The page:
Editor, The Ada News:
Water is essential for the sustainability and growth of any city. Accordingly, most water planners and city leaders are constantly working to maximize existing water resources and seek new supplies. Simply enough they look for more water and ways to reduce the cost of that water. That’s why the city council’s vote on December 5, 2011 to support CPASA’s proposed implementation of Senate Bill 288 thoroughly baffles me.
Let’s start with the basics. This proposed implementation reduces Ada’s ground water rights by 80 percent. While it is likely that Ada’s water rights would have been reduced in almost any implementation scenario, why would city leaders support a reduction in water rights to this level when the state might have given Ada more if they simply awaited the decision? If Ada was going to lobby for anything, wouldn’t it have made sense to lobby for a larger amount of water and then negotiate down, if necessary? Why give up so much without a fight? I can understand why the other supporters of this implementation plan (Ardmore, Durant, Tishomingo, etc) were excited, they use surface water and this implementation plan affects ground water only. I suspect the rest of the cities are quietly thankful that Ada conceded its water rights so that the water could freely flow downstream in their direction.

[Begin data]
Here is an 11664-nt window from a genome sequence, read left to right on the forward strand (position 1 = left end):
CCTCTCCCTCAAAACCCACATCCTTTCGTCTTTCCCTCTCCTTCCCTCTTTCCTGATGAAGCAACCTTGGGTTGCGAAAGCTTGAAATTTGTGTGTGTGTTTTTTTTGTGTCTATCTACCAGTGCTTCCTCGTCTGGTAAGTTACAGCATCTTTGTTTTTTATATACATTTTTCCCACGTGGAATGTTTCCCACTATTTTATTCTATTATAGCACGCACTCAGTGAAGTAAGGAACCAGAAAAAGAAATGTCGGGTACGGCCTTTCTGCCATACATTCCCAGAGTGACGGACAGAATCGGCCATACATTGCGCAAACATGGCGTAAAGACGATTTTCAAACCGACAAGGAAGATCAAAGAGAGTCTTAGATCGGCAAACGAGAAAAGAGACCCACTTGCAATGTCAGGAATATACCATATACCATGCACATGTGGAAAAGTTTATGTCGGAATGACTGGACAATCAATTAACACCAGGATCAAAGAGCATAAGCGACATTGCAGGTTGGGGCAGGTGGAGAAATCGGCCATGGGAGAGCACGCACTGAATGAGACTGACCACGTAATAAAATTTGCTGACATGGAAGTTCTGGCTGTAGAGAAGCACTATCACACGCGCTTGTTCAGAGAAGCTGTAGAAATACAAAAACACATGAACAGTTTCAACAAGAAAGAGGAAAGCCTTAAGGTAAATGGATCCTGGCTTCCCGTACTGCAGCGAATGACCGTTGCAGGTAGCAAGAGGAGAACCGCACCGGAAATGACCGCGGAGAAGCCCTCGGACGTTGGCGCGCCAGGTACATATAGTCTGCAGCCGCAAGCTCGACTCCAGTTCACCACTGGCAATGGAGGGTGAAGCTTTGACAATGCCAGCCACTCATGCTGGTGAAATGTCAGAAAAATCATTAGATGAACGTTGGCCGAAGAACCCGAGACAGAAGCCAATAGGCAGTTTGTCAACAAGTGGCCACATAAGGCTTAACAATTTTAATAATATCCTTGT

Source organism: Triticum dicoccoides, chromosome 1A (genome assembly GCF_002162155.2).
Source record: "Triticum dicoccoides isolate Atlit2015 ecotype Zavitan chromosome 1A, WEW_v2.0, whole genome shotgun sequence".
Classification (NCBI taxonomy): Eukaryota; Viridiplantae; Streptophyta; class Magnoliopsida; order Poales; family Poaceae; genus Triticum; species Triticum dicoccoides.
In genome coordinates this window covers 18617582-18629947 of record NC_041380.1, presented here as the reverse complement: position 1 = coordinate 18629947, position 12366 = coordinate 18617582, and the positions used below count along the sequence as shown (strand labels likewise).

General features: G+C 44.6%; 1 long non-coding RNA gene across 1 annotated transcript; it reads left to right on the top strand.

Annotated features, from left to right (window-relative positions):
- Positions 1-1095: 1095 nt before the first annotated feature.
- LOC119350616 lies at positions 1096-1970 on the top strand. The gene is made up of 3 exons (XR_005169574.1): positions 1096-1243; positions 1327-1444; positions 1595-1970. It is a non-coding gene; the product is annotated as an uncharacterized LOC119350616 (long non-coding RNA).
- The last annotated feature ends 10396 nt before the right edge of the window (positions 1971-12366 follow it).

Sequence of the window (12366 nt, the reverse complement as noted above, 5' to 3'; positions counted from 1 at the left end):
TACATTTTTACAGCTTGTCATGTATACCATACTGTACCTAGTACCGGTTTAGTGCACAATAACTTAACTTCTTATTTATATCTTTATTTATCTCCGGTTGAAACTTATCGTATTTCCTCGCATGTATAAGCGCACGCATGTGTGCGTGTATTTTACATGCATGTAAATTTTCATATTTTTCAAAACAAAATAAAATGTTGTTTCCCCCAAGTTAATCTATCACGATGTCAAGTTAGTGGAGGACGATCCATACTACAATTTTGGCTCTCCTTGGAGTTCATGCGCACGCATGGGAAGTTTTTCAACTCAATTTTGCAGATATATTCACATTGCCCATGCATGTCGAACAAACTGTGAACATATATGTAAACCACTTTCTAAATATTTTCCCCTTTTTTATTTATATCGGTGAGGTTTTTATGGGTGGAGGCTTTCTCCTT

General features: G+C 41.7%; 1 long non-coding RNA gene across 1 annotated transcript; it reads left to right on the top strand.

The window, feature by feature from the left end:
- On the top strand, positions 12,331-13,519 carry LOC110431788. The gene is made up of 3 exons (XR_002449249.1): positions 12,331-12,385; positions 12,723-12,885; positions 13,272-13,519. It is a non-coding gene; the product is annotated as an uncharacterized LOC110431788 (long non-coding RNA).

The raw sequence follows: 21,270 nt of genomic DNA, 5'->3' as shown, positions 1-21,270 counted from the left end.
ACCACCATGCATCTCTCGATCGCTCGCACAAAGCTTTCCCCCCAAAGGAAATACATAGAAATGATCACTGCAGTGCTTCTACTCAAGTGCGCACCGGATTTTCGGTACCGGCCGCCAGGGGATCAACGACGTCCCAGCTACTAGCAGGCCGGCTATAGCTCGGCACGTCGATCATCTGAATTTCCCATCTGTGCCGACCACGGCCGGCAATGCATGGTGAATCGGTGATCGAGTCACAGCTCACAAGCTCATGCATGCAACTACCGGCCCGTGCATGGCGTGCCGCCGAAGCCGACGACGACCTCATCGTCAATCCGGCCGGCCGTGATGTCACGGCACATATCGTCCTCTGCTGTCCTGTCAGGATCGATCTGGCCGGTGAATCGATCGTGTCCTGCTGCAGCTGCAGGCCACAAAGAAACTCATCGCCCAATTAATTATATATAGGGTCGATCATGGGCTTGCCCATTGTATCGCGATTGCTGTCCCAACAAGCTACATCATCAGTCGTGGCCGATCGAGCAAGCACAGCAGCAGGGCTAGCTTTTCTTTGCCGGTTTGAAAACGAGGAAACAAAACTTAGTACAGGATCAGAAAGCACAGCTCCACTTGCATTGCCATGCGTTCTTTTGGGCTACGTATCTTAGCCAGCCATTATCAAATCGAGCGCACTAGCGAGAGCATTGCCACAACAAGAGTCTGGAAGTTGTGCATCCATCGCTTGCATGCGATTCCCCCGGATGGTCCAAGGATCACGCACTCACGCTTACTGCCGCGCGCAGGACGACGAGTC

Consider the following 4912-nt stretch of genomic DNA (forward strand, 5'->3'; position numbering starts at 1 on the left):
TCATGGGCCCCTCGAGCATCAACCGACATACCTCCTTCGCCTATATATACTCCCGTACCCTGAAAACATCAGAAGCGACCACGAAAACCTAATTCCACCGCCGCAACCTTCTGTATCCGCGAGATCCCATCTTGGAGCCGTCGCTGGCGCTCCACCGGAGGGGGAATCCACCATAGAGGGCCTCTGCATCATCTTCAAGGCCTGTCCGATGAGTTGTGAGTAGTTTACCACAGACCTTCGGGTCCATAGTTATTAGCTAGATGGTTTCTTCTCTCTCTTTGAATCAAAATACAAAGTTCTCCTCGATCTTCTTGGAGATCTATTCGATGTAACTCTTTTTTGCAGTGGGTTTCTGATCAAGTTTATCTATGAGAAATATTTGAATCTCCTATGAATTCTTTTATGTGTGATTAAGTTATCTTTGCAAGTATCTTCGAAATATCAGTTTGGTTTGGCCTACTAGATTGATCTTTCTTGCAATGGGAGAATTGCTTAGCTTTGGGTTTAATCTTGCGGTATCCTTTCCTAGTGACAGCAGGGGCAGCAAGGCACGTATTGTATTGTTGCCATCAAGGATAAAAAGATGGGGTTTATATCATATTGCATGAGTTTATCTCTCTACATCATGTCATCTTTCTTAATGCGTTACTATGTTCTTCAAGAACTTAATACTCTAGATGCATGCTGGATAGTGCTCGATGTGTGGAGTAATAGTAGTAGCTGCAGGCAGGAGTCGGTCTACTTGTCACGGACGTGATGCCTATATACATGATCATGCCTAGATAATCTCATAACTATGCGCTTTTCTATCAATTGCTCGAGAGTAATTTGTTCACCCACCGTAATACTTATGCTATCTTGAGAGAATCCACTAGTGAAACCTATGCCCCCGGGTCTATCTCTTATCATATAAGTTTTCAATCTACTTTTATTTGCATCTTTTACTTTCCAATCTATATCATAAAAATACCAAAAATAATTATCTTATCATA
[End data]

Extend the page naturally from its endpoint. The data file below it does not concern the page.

Even more baffling to me is Ada would support an implementation that requires a mitigation plan. It is one thing to support conservation, monitoring and planning mandates in the proposed plan, however, it is quite another to mandate that Ada somehow mitigate its water withdrawals, perhaps by putting water back into the aquifer. Again, this is something that Ada could have had the option to do, but by supporting this implementation plan, they are now saying that they think mitigation plans should be required. Worse yet, the proposed implementation plan doesn’t ask for funding to help pay for these additional requirements. Why give up so much before the negotiating even starts? On the surface, it at least appears as though Ada made a shrewd move by advocating for a gradual reduction of water rights over a 20-year period. The thinking is that a longer time frame gives Ada more time to negotiate and acquire additional water to make up for the water rights conceded. My thinking is that it gives Ada a false sense of security while other users of water materialize and acquire more and more of the available water rights. Think about it this way, if this implementation plan is adopted then, over a period of time, water rights will be reduced from 2 acre-feet to 0.2 acre-feet. That means that everyone in the area just lost 90 percent of their water supplies. That means increased competition for the remaining 10 percent. In the meantime, mining operations are expanding and an Exxon subsidiary, XTO, has moved in on the southwest flank of the aquifer and started drilling gas wells in the Woodford Shale. The rumor is that they will drill thousands of wells that each require millions of gallons of water to hydraulically fracture. The mines keep expanding and likely will do so as long as the material holds out and the trains keep running to Dallas. Time may prove me wrong, but I think the drastic reduction in water rights along with the growth and addition of major water users in the area will do nothing but increase the demand for and price of water.